HGV Driver

Job Description:

HGV drivers transport and deliver products between suppliers and customers.

Job Category:
Transport & Logistics

What you will do:

As a HGV driver, you could:

  • plan deliveries and the route you’ll take
  • check your vehicle is safe and report any issues you find
  • help load and unload goods safely
  • keep records of the deliveries you make
  • regularly check traffic reports and change your route if needed

You’ll always need to drive safely and follow the law.

You’ll need to keep your vehicle tidy and safe to drive.


You’ll need:

  • knowledge of vehicle and public safety and security
  • knowledge of transport methods, costs and benefits
    to be able to carry out basic tasks on a computer or hand-held device
  • have a driving licence that includes HGV for lorries or PCV for buses
  • be over 18 years of age
  • have a Certificate of Professional Competence (CPC) – this is known as the Driver CPC

As well as:

  • concentration skills for staying focused while driving
  • customer service skills
  • the ability to organise your time and workload (organisational skills)
  • excellent verbal communication skills
  • patience and the ability to remain calm in stressful situations (adaptability skills)
  • physical skills like lifting, bending and carrying
Illustration of employee looking at workspace

Entry Requirements:

To become an HGV (Heavy Goods Vehicle) driver, specific subjects are not typically required. However, there are certain skills and qualifications you will need to pursue a career in this field. Subjects related to basic literacy and numeracy can be helpful, as well as some practical skills. Here are some relevant aspects to consider:

  1. Mathematics: Basic math skills are important for understanding and calculating things like fuel consumption, cargo weight, and delivery schedules. While specific math subjects may not be required, having a good grasp of basic math concepts is essential.
  2. English Language: Effective communication skills, including reading and understanding traffic signs, instructions, and safety guidelines, are crucial for HGV drivers.

Post School

You can get into this job through:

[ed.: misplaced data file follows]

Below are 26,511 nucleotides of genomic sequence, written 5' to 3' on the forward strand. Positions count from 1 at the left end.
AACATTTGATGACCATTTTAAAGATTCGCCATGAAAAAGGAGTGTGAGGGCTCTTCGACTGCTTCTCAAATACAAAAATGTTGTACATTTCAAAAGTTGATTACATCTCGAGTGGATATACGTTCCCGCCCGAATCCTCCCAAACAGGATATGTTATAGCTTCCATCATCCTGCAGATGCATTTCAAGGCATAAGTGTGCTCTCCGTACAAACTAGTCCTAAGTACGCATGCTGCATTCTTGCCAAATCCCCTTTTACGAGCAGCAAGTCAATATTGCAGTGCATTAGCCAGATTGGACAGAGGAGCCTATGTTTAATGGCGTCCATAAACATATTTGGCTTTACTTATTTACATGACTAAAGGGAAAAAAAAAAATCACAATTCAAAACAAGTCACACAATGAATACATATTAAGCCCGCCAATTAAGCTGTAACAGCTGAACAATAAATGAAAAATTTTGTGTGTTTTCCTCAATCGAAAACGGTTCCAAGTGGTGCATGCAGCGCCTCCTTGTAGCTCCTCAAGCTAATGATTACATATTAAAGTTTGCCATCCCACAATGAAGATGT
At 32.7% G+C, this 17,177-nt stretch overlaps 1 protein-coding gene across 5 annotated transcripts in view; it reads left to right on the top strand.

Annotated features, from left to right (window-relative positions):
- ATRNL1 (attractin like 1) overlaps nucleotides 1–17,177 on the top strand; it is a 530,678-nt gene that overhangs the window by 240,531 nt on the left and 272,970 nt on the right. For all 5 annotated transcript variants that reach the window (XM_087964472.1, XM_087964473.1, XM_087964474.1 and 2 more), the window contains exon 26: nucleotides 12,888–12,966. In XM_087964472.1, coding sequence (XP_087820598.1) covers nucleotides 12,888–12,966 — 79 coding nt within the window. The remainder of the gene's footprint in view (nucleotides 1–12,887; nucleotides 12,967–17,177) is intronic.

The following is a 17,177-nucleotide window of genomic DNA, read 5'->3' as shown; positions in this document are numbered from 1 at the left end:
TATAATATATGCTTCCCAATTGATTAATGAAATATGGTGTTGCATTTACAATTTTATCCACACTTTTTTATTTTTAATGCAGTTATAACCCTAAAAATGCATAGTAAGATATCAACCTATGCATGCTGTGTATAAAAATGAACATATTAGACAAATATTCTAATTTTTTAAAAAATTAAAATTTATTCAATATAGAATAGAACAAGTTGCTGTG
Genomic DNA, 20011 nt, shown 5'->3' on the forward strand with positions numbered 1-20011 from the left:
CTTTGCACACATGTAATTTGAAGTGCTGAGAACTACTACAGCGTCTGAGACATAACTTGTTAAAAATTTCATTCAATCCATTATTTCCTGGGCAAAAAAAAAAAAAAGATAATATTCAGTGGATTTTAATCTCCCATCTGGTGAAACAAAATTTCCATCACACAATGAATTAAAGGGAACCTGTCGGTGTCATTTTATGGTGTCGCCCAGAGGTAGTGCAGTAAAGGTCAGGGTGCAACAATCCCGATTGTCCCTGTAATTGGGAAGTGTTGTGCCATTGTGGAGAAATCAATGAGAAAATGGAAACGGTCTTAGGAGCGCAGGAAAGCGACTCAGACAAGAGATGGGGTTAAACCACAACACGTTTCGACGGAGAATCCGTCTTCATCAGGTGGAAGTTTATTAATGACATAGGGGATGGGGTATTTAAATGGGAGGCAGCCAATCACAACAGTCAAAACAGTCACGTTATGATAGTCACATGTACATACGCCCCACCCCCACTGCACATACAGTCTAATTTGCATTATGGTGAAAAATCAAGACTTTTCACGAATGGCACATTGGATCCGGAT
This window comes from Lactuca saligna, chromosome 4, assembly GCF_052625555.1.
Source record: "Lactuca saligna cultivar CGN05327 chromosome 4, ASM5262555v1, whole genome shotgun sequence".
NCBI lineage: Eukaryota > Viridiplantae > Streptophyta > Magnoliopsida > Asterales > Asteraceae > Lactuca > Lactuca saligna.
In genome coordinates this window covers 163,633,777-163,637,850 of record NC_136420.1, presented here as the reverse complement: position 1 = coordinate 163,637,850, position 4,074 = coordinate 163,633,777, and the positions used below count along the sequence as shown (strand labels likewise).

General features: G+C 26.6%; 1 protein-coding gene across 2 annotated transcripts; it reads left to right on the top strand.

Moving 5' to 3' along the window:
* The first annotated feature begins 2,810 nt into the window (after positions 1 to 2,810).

• an apprenticeship
  • working towards this role
  • specialist training providers

You could do a Large Goods Vehicle (LGV) Driver C and E Level 2 Intermediate Apprenticeship.

The armed forces offer some HGV driving apprenticeship roles.

You’ll need to get a professional driving qualification called the Driver Certificate of Professional Competence (CPC).

Lots of organisations offer this course. You can find training to become a HGV driver or search for training providers through the National Vocational Driving Instructor Register (NVDIR).

You might find it useful to compare several providers before signing up to one.

The course will cover driving skills, basic mechanics and how to load items. At the end of your course you’ll need to pass 4 parts of the CPC test which includes:

  • a driving theory test
  • online case studies
  • a test of your practical driving ability
  • a practical demonstration test

Refresher course
If you’re returning to work, you might need to do refresher training. You can find out more about returning to be a HGV driver.

Skills Bootcamp
You might be able to apply for a place on a Skills Bootcamp in HGV driving.

Skills Bootcamps are free, flexible courses that last up to 16 weeks.

When you pass the course, you:

  • are guaranteed a job interview with an employer near where you live
  • can drive large vehicles
  • will have a category C or category CE driving licence

Career tips
Companies often need more HGV drivers at peak times. This demand for jobs can affect salaries.

You could look for seasonal opportunities on retail and delivery company websites or with driver recruitment agencies.

Working Hours and Environment:

Typically you could work 38 to 52 hours a week, occasionally including evenings, weekends, or holidays.

Your working environment may be physically active and you’ll travel often.

Career Path & Progression:

You can often increase your salary by working irregular shifts.

With experience, you could:

  • do further training to get an Advisory Dangerous Goods by Road (ADR) Certificate to drive hazardous items like toxic chemicals
  • train to become a HGV driving instructor
    become a transport planner or move into management
  • become self employed and work for different companies or set up your own transport company